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Present: De Sampayo J. and Schneider A. J.W1KAWARDANE et al. v. RATNAHLE.44—D. O. Colombo, 53,707.
Vendor and 'purchaser—Warrant and defend—Partition action—Notice byvendee to vendor—Action for damages for failure to warrant anddefend—Defence that vendor cannot intervene in partition action—Object of notice.
The defendant sold a land to the plaintiff. Subsequently thirdparties instituted an action for the partition of a portion of theland. The plaintiff intervened, and gave notice to warrant anddefend to the defendant. The defendant gave evidence for theplaintiff; plaintiff’s claim was rejeoted. Subsequently, plaintiffinstituted this action againBt defendant for damages for failure towarrant and defend title. The defendantresisted the claim on theground that he was not^t-liberty to intervene in the action, as apartition action could be among co-owners only, and that, there-fore, he was not liable under the Roman-Dutch law for eviction.
Retd, that the defence was bad. There was nothing in thePartition Ordinance to prevent the vendor from intervening in thepartition action.
The object of a notice to the vendor is simply to notify that thetide is in dispute. It is left to the vendor either to make himselfa party, or in any other manner assist the proof of the tide conveyedby him.' It is not essential that he should become a party.
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J. 8. Jayawardene, for defendant, appellant.
E. W. Jayawardene, for plaintiff, respondent.
Our. adv. vuU.
October 6y 1920. Da Sampato J.—
This is an action ex evictione for damages against the defendantfor failing to warrant and defend the title to a land which the defend-ant had sold and conveyed to the plaintiff. An action for partitionof the southern portion of the land among certain third parties wassubsequently brought. The plaintiff intervened in that action, andgave notice to the defendant of that action, and called upon him towarrant and defend the title. The defendant did not make.himselfa party to the action, but only gave evidence as a witness for theplaintiff. He failed to establish his title, and the other parties tothe action was declared entitled to the land. The defendant resiststhe plaintiff’s present claim on the ground that he was not at libertyto intervene in the action, as a partition action could be amongco-owners only, and that, therefore, he is not liable under the Homan-Dutch law for eviction. His counsel relies on Murugan v. Murugu-piUai.1 That judgment was my own, and I expressed an opinion,which was not necessary to the decision of the case, that the objectof the notice under the Roman-Dutch law was to enable the vendorto intervene in the action where the vendee’s title was disputedand to take up the cause of the vendee, and that was not possiblein a case where the action in which the dispute arose was a partitionaction. I wish to say that I there appear to have taken too narrowa view of the law. The expression used in Voet 21, 2, 20 is utlitieassisted, which does not necessarily mean that the vendor shouldmake himself a party to the action. The object of his doing so,if he so chooses, is, as explained by Voet, to prevent collusion, andnot to convert the litigation into one against himself. At the sametime, Voet points out other ways of fulfilling the vendor’s-obligation,such as by becoming the purchaser’s procurator in rem suam, or bysupplying the purchaser, whose title is attacked, with assistance andproof for establishing the title (adminicula ac probationer ad jusafferendum suppedidet). In accordance with these principles,Pereira J. observed in Menika v. Adakappa Chetty,2 that it was theduty of the vendor to have himself added as a party to the action“ or otherwise render to the defendants in that case (that is to say,his vendees) all the help that it was in his power to render, anddefend the title of his vendees against the attack made on it by. the plaintiffs/9 and I myself in the later case, Jinadasa v. Duraya,8remarked that the object of the notice was to enable the vendor tointervene in the action and undertake the defence “ or otherwise to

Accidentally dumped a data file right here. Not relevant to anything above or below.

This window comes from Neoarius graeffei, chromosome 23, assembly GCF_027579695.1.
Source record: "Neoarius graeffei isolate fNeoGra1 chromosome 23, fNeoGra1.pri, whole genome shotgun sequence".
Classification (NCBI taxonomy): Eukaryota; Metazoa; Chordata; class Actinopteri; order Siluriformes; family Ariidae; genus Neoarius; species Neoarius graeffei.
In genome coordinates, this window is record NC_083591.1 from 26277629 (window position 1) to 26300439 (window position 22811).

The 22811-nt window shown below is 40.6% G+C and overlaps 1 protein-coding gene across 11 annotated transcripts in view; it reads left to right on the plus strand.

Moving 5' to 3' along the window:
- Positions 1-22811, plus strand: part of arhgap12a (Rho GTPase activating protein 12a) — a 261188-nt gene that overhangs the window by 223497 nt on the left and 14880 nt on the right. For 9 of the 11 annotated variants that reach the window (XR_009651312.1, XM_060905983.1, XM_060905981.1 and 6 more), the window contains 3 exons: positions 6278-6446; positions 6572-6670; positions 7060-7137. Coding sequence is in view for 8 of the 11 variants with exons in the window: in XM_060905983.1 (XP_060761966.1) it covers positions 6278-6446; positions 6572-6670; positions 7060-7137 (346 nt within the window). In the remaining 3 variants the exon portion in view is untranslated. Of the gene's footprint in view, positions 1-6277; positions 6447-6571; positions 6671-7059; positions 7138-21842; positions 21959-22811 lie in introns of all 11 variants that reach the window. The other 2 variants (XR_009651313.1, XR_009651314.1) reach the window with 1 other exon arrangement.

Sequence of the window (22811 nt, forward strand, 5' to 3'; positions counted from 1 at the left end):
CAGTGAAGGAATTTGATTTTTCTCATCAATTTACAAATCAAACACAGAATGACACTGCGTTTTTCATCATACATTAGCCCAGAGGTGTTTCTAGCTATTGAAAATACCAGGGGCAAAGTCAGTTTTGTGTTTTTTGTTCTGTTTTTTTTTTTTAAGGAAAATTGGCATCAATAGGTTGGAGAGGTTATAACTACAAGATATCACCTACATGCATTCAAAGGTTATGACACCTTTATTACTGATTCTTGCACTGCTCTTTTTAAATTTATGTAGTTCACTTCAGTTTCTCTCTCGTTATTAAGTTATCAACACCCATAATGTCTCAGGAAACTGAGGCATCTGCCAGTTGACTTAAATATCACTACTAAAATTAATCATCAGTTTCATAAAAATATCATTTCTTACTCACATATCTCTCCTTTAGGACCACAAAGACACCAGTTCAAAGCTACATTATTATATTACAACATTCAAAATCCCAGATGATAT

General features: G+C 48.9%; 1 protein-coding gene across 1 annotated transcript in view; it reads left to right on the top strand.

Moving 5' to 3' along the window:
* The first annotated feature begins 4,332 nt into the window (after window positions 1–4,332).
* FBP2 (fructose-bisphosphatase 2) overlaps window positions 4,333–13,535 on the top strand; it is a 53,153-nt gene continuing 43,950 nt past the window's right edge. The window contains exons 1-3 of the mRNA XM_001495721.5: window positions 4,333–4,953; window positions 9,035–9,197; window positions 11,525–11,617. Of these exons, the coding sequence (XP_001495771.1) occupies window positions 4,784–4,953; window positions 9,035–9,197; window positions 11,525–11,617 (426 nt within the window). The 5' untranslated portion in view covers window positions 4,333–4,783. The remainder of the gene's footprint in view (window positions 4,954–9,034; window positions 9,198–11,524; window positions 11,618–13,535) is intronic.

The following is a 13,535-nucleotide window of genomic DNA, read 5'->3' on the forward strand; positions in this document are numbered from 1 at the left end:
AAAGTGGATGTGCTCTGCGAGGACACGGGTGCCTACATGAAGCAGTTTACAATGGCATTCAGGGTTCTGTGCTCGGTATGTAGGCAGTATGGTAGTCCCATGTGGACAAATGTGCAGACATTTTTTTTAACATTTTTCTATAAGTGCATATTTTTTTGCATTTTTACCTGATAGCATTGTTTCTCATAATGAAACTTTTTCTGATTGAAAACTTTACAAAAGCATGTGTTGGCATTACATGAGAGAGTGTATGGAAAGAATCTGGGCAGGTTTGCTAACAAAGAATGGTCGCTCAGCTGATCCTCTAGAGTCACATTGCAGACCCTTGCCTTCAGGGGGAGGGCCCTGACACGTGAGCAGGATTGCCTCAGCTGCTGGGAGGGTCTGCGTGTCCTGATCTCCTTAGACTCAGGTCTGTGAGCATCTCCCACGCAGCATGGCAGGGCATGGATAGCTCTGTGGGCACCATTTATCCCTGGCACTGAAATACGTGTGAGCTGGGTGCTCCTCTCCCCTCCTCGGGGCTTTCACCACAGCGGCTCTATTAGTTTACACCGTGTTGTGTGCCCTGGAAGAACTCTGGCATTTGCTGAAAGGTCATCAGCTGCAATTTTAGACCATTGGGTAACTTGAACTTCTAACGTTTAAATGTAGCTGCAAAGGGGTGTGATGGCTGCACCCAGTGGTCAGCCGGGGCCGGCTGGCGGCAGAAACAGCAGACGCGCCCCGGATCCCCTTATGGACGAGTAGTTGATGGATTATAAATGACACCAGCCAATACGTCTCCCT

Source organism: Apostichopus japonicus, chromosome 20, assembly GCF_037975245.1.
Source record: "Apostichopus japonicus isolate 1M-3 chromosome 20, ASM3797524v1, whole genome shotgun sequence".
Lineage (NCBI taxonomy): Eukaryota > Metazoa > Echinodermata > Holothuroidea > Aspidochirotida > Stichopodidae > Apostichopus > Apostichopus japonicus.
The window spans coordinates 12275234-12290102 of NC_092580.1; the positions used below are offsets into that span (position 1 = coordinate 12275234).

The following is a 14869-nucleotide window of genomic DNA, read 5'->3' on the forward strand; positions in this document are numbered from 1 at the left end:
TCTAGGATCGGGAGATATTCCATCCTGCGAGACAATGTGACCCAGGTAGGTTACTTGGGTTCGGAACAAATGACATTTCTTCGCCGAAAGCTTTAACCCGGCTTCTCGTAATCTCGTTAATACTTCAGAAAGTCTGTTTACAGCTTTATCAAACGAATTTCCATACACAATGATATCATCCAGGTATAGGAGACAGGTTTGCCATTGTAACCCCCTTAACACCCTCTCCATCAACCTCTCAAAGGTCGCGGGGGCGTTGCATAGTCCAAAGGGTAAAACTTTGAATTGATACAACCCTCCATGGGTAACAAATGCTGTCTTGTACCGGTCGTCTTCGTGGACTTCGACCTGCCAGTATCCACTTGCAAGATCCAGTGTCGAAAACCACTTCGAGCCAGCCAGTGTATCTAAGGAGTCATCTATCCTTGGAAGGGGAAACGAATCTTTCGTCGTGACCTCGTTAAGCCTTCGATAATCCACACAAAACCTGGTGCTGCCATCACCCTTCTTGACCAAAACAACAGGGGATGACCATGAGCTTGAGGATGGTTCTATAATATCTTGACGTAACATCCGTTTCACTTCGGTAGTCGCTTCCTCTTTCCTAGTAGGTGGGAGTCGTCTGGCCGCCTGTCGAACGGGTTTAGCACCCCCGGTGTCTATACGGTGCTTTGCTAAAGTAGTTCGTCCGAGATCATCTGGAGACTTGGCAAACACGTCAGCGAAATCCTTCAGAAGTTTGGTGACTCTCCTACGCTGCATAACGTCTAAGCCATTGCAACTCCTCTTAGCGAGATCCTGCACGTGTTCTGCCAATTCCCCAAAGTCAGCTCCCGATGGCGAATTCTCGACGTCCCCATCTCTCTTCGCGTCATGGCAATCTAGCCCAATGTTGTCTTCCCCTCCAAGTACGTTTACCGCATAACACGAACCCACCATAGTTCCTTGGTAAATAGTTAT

* 1 (1914) S Bal. N. 0. 14.* (1913) 17 L. B. 93.
8 (1918) 20 N, L. B. 168.
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assist in the litigation.” Moreover, there is nothing in the PartitionOrdinance to prevent the vendor from intervening in a partitionaction, and the learned District Judge observes that the practice isto allow him to do so. Silva v. Daniel1 is a case of that kind, theCourt only holding that the vendee was not entitled in the partitionaotion itself to a decree for refund of the purchase money in the eventof the vendor failing to warrant and defend the title. See also SuseAppoo v. Don Adrian de Silva.*
In my opinion, the District Judge’s decision on the issue of lawraised is right, and the appeal should be dismissed/ with costs.